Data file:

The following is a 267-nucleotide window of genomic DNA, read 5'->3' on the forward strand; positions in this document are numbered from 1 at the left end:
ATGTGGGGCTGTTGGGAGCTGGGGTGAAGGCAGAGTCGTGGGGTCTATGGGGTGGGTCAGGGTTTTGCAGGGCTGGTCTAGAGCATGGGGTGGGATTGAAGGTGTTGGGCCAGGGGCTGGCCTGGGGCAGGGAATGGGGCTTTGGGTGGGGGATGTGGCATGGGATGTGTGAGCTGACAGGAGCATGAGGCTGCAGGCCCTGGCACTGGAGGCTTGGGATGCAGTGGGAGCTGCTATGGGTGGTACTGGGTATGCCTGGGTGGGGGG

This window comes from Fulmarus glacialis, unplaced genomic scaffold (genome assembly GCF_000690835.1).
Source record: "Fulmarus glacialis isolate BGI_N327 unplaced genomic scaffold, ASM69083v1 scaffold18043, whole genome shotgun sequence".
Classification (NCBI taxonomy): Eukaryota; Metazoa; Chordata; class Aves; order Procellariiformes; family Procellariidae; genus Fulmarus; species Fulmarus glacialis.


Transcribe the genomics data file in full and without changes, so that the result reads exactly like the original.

The following is a 267-nucleotide window of genomic DNA, read 5'->3' on the forward strand; positions in this document are numbered from 1 at the left end:
ATGTGGGGCTGTTGGGAGCTGGGGTGAAGGCAGAGTCGTGGGGTCTATGGGGTGGGTCAGGGTTTTGCAGGGCTGGTCTAGAGCATGGGGTGGGATTGAAGGTGTTGGGCCAGGGGCTGGCCTGGGGCAGGGAATGGGGCTTTGGGTGGGGGATGTGGCATGGGATGTGTGAGCTGACAGGAGCATGAGGCTGCAGGCCCTGGCACTGGAGGCTTGGGATGCAGTGGGAGCTGCTATGGGTGGTACTGGGTATGCCTGGGTGGGGGG

This window comes from Fulmarus glacialis, unplaced genomic scaffold (genome assembly GCF_000690835.1).
Source record: "Fulmarus glacialis isolate BGI_N327 unplaced genomic scaffold, ASM69083v1 scaffold18043, whole genome shotgun sequence".
Classification (NCBI taxonomy): Eukaryota; Metazoa; Chordata; class Aves; order Procellariiformes; family Procellariidae; genus Fulmarus; species Fulmarus glacialis.